One of the reflective practices of my internship experience for educational administration coursework is to provide a critical incident that has served to be a poignant moment for me in the past four months. The critical incident serves to be a reflective practice that makes you stop and think and asks you to question your beliefs, values, attitudes or behavior. It can be a specific moment in time or it can be a larger process of discovering parts of yourself that you never knew were there.
Every day of my internship is providing me with a learning experience. I entered this experience full of enthusiasm to participate in the daily tasks of a principal. As the first weeks passed by I was growing concerned that I was not making the most of my internship – I was becoming impatient with the process and yearned to do more. I was consumed with the mind-set that I needed to appear busy as evidence that I was working hard. I thought that having long lists of “To Do” items that could be crossed off as they were handled was an accurate depiction of the job of a principal. I do tend to work best when I can accomplish a goal and then move on to the next item in an efficient manner. However, I soon realized that the job of a principal is not as neatly packaged as I had thought it to be. The critical incident I would like to describe is one that I am experiencing every day of my internship. It is not one fixed moment in time, rather this moment I would like to describe is the larger process that I am coming to terms with. This internship has afforded me the great gift to evolve as a human being, something most young people cannot describe as a by-product of their day-to-day experiences in their career.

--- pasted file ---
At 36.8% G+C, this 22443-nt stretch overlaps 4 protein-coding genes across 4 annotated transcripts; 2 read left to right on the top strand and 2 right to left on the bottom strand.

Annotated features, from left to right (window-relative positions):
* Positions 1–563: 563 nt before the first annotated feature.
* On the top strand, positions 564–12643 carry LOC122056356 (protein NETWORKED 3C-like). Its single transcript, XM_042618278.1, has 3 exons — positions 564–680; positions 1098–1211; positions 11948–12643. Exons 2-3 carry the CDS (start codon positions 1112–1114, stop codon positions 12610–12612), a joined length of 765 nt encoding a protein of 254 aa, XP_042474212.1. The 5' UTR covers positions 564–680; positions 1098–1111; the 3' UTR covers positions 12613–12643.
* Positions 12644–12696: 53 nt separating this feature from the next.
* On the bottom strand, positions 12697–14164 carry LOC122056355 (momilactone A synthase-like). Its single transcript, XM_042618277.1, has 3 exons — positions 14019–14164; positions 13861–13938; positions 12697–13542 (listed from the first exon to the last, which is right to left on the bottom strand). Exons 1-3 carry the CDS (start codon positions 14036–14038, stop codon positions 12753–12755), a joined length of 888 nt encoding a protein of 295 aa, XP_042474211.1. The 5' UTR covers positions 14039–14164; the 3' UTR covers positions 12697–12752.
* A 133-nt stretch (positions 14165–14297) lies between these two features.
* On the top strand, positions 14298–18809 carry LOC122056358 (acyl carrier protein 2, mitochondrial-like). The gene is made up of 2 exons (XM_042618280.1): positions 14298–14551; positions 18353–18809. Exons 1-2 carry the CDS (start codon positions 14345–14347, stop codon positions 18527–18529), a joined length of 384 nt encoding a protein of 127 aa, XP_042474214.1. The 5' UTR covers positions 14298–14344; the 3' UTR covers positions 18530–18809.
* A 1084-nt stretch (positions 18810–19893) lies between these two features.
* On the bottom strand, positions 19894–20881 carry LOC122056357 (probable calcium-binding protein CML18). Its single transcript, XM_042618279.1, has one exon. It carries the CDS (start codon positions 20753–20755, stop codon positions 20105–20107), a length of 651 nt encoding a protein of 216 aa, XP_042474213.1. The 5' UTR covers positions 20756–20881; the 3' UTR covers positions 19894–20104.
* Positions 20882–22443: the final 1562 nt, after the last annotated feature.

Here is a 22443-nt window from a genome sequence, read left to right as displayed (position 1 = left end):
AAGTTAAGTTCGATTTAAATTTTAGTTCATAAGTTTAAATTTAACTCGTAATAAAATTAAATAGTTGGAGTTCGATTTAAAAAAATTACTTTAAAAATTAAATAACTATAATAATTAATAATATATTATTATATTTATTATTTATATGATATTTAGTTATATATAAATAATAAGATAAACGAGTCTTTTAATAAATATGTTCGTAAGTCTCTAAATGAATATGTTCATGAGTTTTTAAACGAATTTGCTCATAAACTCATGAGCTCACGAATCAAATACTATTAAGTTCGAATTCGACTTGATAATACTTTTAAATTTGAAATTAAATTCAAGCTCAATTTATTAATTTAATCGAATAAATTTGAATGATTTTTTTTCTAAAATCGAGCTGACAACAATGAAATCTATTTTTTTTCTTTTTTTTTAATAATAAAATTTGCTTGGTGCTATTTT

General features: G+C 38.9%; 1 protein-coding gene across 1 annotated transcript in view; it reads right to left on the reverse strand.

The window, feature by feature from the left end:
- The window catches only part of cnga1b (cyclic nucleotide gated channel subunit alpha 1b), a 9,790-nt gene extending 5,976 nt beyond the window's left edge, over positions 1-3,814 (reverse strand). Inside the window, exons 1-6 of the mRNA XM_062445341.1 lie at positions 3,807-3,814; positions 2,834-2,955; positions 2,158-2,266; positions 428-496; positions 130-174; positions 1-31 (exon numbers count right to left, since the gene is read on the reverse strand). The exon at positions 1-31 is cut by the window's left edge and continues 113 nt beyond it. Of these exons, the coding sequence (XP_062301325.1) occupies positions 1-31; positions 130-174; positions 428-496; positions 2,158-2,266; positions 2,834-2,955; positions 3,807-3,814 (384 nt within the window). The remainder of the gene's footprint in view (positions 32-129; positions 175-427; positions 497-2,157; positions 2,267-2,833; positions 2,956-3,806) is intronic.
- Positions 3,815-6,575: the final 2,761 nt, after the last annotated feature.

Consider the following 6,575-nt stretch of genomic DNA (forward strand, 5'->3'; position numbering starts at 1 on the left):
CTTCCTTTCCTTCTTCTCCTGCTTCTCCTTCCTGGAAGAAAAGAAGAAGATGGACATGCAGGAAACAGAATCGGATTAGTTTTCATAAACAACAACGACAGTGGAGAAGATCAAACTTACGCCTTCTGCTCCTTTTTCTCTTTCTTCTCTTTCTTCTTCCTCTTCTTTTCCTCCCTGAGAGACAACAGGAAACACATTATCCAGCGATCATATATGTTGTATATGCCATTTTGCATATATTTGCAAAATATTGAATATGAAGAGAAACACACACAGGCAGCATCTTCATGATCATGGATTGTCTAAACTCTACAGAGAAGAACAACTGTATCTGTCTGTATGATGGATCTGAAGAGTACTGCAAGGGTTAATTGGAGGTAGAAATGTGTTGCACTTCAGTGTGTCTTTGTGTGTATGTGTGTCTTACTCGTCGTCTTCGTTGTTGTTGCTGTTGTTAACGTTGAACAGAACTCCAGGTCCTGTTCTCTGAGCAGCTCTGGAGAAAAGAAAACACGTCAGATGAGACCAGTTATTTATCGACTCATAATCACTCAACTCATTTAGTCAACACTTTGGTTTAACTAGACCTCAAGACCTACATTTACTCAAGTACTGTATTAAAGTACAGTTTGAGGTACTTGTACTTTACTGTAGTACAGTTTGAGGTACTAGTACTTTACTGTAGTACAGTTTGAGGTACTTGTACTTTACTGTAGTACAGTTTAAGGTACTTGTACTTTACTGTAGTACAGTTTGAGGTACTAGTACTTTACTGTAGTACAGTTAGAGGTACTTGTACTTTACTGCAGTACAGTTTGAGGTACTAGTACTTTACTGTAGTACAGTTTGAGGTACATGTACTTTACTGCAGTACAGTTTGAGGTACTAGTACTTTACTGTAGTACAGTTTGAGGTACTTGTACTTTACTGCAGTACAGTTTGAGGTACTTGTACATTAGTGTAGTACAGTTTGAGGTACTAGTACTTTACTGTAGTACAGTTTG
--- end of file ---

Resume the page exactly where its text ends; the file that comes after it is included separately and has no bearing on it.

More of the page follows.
As time has passed I soon realized that to-do lists will not grant me access to the larger vision of the job of a principal. To-do lists, albeit necessary for organization and task completion, can pigeon-hole the larger vision and mission that a community of educators yearns for. Upon reflection, the depiction I had created in my mind of a principal was one that was very narrow-minded and transactional. Throughout the first weeks of my internship I was growing impatient feeling like I was not doing anything. However, rather than doing I realized I needed to rethink my personal and professional goals that I hoped to attain from my internship. I asked myself several questions, existential in nature, and not expecting to find an answer immediately. I believe these are the most important kinds of questions as they are the markers that signify change, growth, openness, and above all mindfulness. I asked myself the following questions:
What do you hope to gain after this experience?
Why are you doing this now?
How are you seeing yourself?
How do you think others see you?
These questions are difficult and I still ponder them daily as a practical self-reflection activity. I think that these questions and the thinking process involved in pontificating collectively function to be the critical incident that I am undergoing every day of my internship.